THE LIFE OF JACK JENNEY
Truman Elliot "Jack" Jenney was born on May 12, 1910 in Mason City, Iowa. The Jenney family moved to Dubuque, Iowa after his father became a music instructor at Columbia College (now Loras College) in 1913. Jack Jenney studied trumpet with his father at the age of 8, but eventually switched to the trombone, the instrument that he would become a master of. He became so skilled with the trombone he even toured with his father's national touring band, The Grandioso Band. In 1922 he also performed with a Dubuque jazz band, Art Braun & His Novelty Boys. He entered Dubuque Senior High school, but had to leave when his family moved to Cedar Rapids, Iowa. He won a music scholarship to Culver Military Academy in Indiana, where he graduated.
He began playing with Austin Wylie's band in 1928. By 1932 he had moved to New York City and played with Isham Jones & His Orchestra. He worked with numerous radio orchestras, including those directed by Victor Young, Freddie Rich, and Lennie Hayton. At one time he maintained a schedule of playing with 10 to 20 major radio programs a week, plus recording and touring. He also played for Bing Crosby, Mal Hallett, Chick Bullock, Glenn Miller, Smith Ballew, Jack Shilkret, Benny Goodman, Red Norvo's Jazz Septet, and Jimmy Dorsey & His Orchestra. He married popular vocalist Kay Thompson (his second wife, whom he later divorced) and conducted recording sessions for her in 1937. He later married singer Bonnie Lake.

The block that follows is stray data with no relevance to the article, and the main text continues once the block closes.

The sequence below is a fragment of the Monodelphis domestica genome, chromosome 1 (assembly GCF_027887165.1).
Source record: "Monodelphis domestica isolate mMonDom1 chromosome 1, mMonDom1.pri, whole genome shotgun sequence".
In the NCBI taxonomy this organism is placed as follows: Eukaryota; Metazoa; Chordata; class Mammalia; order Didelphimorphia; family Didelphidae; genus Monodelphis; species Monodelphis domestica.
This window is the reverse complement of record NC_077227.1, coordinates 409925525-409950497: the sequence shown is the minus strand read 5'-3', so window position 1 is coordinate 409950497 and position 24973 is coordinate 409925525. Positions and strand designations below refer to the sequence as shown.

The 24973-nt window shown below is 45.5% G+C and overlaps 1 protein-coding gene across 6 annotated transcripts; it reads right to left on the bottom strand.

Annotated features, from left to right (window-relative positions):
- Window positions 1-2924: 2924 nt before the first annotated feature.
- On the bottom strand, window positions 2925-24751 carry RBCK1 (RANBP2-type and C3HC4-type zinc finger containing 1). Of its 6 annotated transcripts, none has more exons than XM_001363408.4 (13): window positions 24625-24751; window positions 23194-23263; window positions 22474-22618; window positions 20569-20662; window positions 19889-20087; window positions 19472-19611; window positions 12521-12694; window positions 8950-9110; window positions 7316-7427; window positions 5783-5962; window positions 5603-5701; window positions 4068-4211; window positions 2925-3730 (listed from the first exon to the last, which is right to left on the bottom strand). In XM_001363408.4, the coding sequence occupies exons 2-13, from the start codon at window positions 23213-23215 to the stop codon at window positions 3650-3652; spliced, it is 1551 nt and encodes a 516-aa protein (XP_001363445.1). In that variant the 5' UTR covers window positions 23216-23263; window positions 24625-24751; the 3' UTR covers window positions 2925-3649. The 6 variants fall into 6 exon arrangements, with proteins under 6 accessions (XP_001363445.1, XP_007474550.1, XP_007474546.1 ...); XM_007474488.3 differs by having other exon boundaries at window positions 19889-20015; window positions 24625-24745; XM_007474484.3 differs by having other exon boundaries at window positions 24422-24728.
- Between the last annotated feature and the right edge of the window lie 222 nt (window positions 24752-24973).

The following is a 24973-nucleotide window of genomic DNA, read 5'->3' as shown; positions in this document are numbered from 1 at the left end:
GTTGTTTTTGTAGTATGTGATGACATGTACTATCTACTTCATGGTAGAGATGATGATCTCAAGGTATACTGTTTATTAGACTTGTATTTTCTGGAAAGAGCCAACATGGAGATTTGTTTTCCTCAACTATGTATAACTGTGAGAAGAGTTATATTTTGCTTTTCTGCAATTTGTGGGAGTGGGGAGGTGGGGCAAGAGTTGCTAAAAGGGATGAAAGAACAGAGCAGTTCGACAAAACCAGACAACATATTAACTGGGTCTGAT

He started recording songs under his own name in 1938, and in 1939 formed a touring band (which eventually went bankrupt). He then joined Artie Shaw & His Orchestra, where his famous trombone solo on the October 7, 1940 recording of Stardust is considered by many to be a classic moment in the history of big band swing and jazz. He appeared in the jam session at the end of the 1942 movie Syncopation and in the 1943 movie Stage Door Canteen.
He served in the U. S. Navy for a short time in 1943 and 1944, where he led a band, before being discharged for health reasons. He continued to perform on the West Coast before he died of complications following an emergency appendectomy in Los Angeles, California on December 16, 1945. Shortly before his death he co-wrote Man With A Horn (also known as The Man With The Horn) with his wife Bonnie Lake and Eddie DeLange. He also co-wrote City Night with Alec Wilder, and What More Can I Give You? with Kay Thompson.
Jack Jenney Information on the Internet
Jack Jenney on Compact Disc
This page was updated on February 17, 2003.